The 1951 recording, devised by Alan Turing, has been accurately recreated for the first time.
It’s thanks to University of Canterbury Distinguished Professor Jack Copeland and composer Jason Long that we’re now able to hear this unique piece of musical history. The two have restored the earliest known recording of computer-generated music, created in 1951 by a Manchester-based BBC outside-broadcast unit. Using a portable acetate disc cutter, they brought three electronic melodies forth from the digital ether.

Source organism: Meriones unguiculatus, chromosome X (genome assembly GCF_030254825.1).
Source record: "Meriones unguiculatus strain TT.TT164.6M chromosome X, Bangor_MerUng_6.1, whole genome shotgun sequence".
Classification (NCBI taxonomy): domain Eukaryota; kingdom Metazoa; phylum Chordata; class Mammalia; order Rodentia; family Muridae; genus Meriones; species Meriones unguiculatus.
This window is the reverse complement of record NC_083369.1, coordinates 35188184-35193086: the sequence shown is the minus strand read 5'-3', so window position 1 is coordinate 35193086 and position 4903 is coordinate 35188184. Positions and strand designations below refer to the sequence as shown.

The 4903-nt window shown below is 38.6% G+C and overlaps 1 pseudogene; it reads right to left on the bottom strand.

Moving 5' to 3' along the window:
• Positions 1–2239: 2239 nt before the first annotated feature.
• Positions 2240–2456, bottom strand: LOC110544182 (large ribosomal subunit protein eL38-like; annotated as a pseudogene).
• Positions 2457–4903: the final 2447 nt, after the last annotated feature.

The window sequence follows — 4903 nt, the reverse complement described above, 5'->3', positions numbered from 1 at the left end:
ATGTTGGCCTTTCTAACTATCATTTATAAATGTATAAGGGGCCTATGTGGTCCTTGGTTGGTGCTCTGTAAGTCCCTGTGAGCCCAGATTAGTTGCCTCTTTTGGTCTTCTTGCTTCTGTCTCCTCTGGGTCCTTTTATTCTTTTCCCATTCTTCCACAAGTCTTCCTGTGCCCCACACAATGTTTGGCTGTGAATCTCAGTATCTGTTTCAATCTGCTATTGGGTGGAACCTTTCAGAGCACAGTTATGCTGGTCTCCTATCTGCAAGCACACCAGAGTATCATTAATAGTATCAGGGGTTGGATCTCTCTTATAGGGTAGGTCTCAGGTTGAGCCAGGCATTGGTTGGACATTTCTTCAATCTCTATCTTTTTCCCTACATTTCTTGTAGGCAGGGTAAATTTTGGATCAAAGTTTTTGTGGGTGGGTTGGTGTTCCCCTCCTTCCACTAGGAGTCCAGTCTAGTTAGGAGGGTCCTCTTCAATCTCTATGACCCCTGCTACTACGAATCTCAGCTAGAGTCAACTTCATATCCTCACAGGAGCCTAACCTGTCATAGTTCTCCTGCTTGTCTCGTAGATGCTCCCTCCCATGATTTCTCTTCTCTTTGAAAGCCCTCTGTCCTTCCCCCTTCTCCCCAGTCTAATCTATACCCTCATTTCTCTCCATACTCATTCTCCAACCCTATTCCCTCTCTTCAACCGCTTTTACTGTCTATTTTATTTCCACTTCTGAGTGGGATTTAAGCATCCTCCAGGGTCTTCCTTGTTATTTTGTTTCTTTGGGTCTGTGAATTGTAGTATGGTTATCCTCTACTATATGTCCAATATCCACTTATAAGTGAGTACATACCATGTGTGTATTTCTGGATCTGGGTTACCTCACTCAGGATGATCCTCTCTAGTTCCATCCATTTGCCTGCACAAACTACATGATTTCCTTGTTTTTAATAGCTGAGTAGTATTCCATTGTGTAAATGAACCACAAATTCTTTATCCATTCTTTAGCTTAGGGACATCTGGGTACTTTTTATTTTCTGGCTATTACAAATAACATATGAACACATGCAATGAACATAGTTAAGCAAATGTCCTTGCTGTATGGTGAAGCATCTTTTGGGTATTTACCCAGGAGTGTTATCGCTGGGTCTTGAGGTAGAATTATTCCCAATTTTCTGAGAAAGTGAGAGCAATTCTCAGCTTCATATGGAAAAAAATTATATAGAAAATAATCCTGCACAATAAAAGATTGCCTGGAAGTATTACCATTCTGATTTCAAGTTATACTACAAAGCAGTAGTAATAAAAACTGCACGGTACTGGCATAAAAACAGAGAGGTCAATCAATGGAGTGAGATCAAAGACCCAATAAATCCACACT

While the gritty recordings are nothing you’d necessarily want to dance to (unless you’re particularly patriotic about hearing “God Save The Queen” or really love Glenn Miller), this first breakthrough paved the way for all the synth-crafted sounds we love today. As Copeland, the Director of the Turing Archive for the History of Computing, and fellow researcher Long said, ““It was a beautiful moment when we first heard the true sound of Turing’s computer.”
You can listen to the complete recording here.